How the Delta variant is upending restaurants

But that moment has passed. Now, with Covid-19 cases surging once again as the Delta variant of the coronavirus rampages largely through the unvaccinated, restaurants are wondering what’s ahead.

So far, the sector is still looking good, but growth is softening. According to the Census Bureau sales at bars and restaurants grew 1.7% from June to July. That growth is slower than from May to June, when sales grew 2.4%.

Some restaurant owners are starting to see disruptions in the form of slowing sales, no-shows, nervous guests and supply chain hiccups. Some wonder when they can start to go back to normal, how bad things will get, and if they’ll be able to pull through.

Sales drop and people mask up

Nya Marshall in her restaurant in February.

Nya Marshall’s Detroit restaurant, Ivy Kitchen, had been open about six months when Covid hit. After a rough year, she finally felt like the situation was starting to look up in the spring.

“Things were improving,” she said. “People were coming back out.” Marshall was finally able to start seeing momentum around the restaurant. The local community was “really embracing who we are,” she said.

But about six weeks ago, things took a turn, she said. Ivy Kitchen’s sales are down about 24% since that time, she said.

“The Delta variant is unnerving to people,” she said. She’s noticed that customers are once again wearing masks indoors, even though fully vaccinated people are not currently required by law to do so in Michigan. Some patrons have also asked to remain socially distant.

Marshall is worried about the possibility of another shutdown. “I have fear of a shutdown every single day,” she said. “I’m pretty sure we will not survive another shutdown,” she said. “We barely survived this last one.”

More no-shows and requests for outdoor dining

Laurie Thomas, executive director of the Golden Gate Restaurant Association and owner of San Francisco restaurants Rose’s Cafe and Terzo, said that she’s noticed a rise in no-shows, or customers who make reservations but don’t show up or cancel.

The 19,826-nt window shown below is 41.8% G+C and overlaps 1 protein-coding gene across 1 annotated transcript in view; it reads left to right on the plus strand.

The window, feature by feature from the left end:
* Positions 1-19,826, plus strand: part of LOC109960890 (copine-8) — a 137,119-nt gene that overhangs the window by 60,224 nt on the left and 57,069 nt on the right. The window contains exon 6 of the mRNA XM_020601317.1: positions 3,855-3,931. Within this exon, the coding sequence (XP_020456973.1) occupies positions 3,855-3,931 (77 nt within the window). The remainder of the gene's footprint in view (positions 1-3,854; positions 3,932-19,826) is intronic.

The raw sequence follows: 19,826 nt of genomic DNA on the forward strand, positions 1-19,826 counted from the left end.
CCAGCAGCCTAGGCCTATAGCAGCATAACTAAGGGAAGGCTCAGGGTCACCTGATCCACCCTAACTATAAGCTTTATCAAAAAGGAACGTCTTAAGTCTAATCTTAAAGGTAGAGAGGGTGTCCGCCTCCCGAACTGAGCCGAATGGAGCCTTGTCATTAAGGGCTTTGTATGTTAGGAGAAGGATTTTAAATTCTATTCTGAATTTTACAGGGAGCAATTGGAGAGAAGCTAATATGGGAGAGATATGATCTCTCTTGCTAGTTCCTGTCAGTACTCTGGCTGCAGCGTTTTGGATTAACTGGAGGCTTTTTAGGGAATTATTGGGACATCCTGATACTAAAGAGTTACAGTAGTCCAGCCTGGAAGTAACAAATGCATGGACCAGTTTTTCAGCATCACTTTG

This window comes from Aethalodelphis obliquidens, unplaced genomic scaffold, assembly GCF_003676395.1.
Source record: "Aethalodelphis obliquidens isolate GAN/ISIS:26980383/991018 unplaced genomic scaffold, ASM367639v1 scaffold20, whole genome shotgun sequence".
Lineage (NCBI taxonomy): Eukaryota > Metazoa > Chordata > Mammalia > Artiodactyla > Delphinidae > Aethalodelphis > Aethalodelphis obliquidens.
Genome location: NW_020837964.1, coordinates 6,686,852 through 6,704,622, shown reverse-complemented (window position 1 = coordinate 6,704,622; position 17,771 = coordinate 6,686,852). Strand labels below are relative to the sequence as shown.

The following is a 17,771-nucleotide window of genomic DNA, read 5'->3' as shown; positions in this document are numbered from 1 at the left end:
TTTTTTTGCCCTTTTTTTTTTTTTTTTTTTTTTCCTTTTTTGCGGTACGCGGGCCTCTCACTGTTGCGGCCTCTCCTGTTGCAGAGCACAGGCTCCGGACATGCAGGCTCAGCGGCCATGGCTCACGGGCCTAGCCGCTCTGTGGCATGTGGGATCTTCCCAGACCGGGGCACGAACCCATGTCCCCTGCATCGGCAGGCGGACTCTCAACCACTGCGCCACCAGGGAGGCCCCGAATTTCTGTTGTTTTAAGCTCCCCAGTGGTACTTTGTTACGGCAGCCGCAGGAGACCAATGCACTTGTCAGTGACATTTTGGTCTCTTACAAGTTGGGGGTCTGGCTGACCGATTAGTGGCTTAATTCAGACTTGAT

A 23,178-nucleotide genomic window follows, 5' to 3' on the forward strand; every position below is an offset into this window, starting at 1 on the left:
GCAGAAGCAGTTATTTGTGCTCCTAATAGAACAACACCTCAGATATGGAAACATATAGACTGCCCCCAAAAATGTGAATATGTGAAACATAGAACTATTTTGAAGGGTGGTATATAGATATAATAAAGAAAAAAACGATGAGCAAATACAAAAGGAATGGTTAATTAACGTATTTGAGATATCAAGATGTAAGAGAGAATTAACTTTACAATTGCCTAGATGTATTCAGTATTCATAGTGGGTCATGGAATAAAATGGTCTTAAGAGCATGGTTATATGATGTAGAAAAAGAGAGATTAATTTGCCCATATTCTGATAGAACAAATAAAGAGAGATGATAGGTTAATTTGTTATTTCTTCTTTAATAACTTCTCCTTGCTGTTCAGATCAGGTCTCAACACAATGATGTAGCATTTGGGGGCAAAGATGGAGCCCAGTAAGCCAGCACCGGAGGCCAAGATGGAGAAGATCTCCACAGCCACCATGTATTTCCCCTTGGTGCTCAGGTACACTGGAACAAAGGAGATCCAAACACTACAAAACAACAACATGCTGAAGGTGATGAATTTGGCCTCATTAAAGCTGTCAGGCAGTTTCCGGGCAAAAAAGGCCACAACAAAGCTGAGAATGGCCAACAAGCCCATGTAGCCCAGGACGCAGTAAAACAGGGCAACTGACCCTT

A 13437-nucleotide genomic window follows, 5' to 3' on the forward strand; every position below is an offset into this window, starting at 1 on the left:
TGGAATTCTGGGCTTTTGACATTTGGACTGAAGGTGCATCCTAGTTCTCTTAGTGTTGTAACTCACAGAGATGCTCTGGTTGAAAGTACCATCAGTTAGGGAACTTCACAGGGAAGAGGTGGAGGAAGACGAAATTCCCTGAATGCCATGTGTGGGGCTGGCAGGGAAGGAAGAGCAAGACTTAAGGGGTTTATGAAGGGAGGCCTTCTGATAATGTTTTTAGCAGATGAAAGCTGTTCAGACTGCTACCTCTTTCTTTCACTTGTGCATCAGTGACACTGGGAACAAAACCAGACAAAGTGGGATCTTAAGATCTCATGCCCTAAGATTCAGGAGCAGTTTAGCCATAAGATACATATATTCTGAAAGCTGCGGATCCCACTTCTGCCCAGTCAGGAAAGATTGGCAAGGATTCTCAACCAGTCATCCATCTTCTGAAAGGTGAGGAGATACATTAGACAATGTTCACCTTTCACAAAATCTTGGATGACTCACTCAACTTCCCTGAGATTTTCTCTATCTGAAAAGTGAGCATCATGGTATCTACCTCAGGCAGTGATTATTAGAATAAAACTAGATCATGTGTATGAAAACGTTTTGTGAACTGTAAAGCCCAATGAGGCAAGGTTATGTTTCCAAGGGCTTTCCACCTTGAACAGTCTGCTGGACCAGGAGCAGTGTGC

During the first weekend in August, after San Francisco reinstated its mask mandate due to rising infections, “we were running like 15% to 20% no-shows, which is very disappointing,” she said. Typically, that figure is about 5% to 10%.

And “we started to see reservations shift drastically to outside,” she added.

Terzo, seen here in March 2006.
Soon after California lifted its mask mandate for vaccinated individuals in June, reservations “switched back to inside because unfortunately, our summer in San Francisco was cold and foggy,” Thomas said. But in the first two weeks of August, “we started to see … a marked shift outside again.”

Ideally, “we want people to sit everywhere,” she said. “Because in order for a restaurant to survive, we need to be fully booked.”

New requirements started in the city on Friday. Now, people who want to eat indoors must show proof that they are fully vaccinated.

Thomas is supportive of the vaccine mandate. If customers are not vaccinated, “it’s not as safe for our employees,” she said. But, she added, “I’m very worried that we’re going to have [customers] that … are going to be surprised” by the rule. “And that’s not what we want.”

Reopening plans on hold and supply chain complications

Steve Sarver owns a small chain of soup and salad spots called Ladle & Leaf. Going into the pandemic, he had eight locations open in downtown San Francisco, which primarily catered to the office crowd. But now, with a growing number of companies putting off return-to-work plans, only two of those locations are open for business, and one is closed permanently.

A month or so ago, Sarver had hoped to open the remaining five in September. Now, he’s not sure. “It’s very hard for me to predict what our opening plan will be,” he said. “It’s hard to predict when people will want to return to the financial district.”

Supply chain challenges have impacted Dick's Drive-In in Seattle.

Dick’s Drive-In, a small Seattle chain of quick-service restaurants, is in a different situation. Dick’s mostly serves customers who take their orders to-go. But the surge in Covid-19 infections is still having an impact on Dick’s because it’s disrupting the company’s supply chain.

“This week it’s straws, last week it was salt, a couple weeks ago it was mustard,” president Jasmine Donovan said in a recent interview.

Each disruption poses a unique challenge. On one occasion, Donovan said, a major distributor shut down while quarantining employees after someone tested positive. Donovan’s team had to send a van to pick up the products. Sometimes items are slow to come because of labor shortages along the supply chain.

“It’s just a mad scramble every day to make sure we have what we need to serve our customers,” she said. “Our people are under a lot of stress. And we just really appreciate everyone’s patience and understanding.”

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